and thus named It in consequence.
Tale of a Christmas Survivor.
"But where is that beautiful tail you
had day before yesterday?"
yfhe farmer said. 'Heads I win, tails
you lose,' Well, I took to my heels and
lost my tail, but he did not win my
A Little Too Smart.
"Oh. we've got an easy thing this
time!" said the confidence man who
had been prospecting for a victim.
"Sure?" "Oh, positive! Why. I've
rounded up a fellow who thinks he's
too smart to be 'done by any one."
The Only One In Captivity.
Museum Patron Well, what new
freak have you for the holidays?
Manager The rarest thing on earth
the man who doesn't buy more Christ
mas presents than he can afford.
Chrlitmai Dinner Recipes.
Chestnut stuffing is the most deli
cious that can go with a Christmas tur-
The Poet's Meals.
"I'm nearly famished." sighed the
"But you told me you had two meals
a day," said the friend.
"Yes; oatmeal and corn meal." Phil
HAS AGAIN" DECIDED TO ESTABLISH HIS HEADQl'ABTKKS AT Ol'B STOKE. AM) OP COURSE
HE WILL HAVE HIS FULL AND COMPLETE LINE OP
Toys, Gmnes, Etc.
WITH HIM. WE ABE BETTER PREPARED THAN' EVER BEFORE TO SUPPLY YOU WITH
EVERYTHING THAT A LTT TLE TOT COULD WISH FOR.
Cliristrraas Goods of
ALBUMS, NECKTIE BOXES. COLLAR AND CUFF BOXES, MUSIC ROLLS. VASES. POCKET
BOOKS, HANDKERCHIEF BOXES. PURSES, MEDALLIONS, STATUES.
0 1POTr or otac
g Rocking Horses,
Doys for Girls
Tree Trim mi rag's
Of all Kinds
CANDY, NJUjrS, ETC., SANTA CLAUS MASKS, FANCY BASKETS, FANCY nANDKER-
1j J'CIHEFS, ETC
Rock Island o
v CHIEFS, AND, TJX FACT, EVERYTHING TO FIT YOU OUT FOB CHRISTMAS EVE.
WE ALSO. CARRY A NICE LINE OF CALICOES, GINGHAMS, RIBBONS, HANDKER-
MASKS OF ALL NATIONALITIES, WRITING PAPER AND TABLETS, CHRLST-
ipf "7 MAS CIGARS 'AND TOBACCO. v . ..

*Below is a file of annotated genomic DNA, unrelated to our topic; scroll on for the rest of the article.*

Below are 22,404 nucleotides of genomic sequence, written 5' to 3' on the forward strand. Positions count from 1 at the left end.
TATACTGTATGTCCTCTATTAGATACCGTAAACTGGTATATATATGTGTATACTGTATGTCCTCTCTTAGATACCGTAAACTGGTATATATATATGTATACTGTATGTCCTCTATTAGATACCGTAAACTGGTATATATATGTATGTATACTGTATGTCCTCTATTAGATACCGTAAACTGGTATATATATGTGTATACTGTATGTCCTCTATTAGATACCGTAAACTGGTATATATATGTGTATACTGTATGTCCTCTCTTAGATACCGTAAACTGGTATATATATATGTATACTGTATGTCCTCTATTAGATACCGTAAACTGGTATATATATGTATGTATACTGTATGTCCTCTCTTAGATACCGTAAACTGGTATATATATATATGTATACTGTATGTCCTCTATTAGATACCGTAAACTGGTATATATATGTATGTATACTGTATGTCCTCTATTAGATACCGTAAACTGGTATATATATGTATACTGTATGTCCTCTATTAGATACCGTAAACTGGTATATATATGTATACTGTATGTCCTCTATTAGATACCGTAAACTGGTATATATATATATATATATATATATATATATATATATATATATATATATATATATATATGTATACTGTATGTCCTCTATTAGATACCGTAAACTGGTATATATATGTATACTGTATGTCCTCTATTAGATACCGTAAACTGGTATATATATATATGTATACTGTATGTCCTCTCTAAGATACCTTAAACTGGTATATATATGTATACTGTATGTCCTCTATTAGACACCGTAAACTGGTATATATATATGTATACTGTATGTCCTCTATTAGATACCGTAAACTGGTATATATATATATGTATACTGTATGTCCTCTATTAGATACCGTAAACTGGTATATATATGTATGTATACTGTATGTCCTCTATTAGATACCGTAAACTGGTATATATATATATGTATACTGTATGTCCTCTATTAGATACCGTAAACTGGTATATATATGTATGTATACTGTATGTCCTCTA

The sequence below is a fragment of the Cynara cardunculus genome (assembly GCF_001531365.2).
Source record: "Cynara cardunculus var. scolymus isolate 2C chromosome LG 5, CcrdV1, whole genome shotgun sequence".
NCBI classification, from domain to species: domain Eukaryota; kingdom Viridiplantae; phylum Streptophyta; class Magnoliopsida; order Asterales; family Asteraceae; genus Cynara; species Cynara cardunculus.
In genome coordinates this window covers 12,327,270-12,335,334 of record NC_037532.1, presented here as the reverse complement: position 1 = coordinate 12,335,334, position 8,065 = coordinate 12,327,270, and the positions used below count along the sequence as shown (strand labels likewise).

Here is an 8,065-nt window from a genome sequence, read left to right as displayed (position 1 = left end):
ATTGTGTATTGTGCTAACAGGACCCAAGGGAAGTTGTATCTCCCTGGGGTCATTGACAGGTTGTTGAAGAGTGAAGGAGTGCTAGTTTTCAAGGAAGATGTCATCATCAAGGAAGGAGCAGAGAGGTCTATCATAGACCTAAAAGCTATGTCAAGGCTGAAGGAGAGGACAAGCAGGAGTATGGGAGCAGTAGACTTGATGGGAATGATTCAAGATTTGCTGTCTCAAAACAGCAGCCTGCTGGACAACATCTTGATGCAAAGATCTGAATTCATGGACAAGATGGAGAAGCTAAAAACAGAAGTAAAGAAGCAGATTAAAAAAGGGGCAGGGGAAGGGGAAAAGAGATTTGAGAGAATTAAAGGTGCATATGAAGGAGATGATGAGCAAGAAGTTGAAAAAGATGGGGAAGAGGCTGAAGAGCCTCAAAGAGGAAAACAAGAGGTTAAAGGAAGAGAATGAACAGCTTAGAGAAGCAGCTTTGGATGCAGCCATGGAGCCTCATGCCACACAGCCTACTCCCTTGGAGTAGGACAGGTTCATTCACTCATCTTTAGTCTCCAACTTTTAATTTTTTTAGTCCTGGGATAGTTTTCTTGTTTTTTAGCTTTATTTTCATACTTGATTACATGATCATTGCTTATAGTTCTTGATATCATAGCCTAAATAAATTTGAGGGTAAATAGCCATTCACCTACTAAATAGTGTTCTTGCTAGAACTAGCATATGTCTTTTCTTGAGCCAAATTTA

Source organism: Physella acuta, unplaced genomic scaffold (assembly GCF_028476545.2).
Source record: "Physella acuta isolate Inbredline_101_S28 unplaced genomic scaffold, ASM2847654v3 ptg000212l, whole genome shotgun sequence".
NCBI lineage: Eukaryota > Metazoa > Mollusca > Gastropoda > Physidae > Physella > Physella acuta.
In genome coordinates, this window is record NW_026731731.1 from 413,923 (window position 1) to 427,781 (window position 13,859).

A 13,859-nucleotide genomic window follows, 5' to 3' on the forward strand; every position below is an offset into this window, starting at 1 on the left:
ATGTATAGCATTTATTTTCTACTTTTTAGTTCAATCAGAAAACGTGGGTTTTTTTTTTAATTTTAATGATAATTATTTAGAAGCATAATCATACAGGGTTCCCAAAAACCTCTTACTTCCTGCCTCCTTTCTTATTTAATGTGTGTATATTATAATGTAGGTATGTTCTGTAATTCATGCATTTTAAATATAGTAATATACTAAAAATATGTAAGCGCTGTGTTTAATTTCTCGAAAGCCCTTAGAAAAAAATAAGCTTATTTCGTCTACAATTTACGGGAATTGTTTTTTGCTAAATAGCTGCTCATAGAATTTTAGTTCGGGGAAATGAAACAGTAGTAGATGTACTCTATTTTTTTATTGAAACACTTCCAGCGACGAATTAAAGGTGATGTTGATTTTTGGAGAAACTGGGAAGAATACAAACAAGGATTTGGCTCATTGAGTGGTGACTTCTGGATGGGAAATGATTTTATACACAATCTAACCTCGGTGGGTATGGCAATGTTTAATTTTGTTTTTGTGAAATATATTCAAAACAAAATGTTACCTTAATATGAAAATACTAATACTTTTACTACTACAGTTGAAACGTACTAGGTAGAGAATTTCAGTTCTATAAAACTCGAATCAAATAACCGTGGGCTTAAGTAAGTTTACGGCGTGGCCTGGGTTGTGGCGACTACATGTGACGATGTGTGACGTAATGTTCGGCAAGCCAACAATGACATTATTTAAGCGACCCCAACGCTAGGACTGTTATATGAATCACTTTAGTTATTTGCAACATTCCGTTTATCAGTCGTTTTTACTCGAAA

f z m. co
O2011 Fourth Avenue.
0 . i
PEOPLE OF THE DAY
, Warring: Railway Barons.
The most" exciting campaign in the
tlmost constant gtrife between factions
of railway barons in recent years la
that ln..wnicu the Gould-Rockefeller in
terests are arrayed against President
Cassatt of the Pennsylvania railroad.
The object of the attack upon Cassatt
is to secure his displacement from the
position of president of the Pennsyl-
I'BESIDKNT A. J. CASSATT.
vania, and the method employed is the
control of the company's capital stock.
It is said that Gould's attack upon
Cassatt is inspired by the desire to get
revenge for the ousting of the West
ern Union Telegraph company from the
Pennsylvania line and the destruction
of a large amount of the telegraph
company's property, in the shape of
poles, wires, etc. Rockefeller's special
interest, aside from his desire to ex
tend hi.s financial power in the rail
road field, is said to be to secure satis
factory transportation f:iilitiest and
rates for the business of the Standard
Oil company over the Pennsylvania's
lines. The directorate of the Pennsyl
vania has so far stood squarely up in
support of President Cassatt. but as
the plan of campaign in all such wars
is directed toward the end of controll
ing the stock of the railway concern
ed, the combined power of the Gould
and Rockefeller interests in the stock
market may eventually work ciiauges
Inimical t the interests of President
Cassatt in the directorate of the com
pany. . Slnrffis and the Doctor:
Frank Sturgis of Stioug. Sturgis &
Co. consulted a doctor and was advised
to go away to some resort for a good,
long rest. Mr. Sturgis expressed his
contempt for the advice something like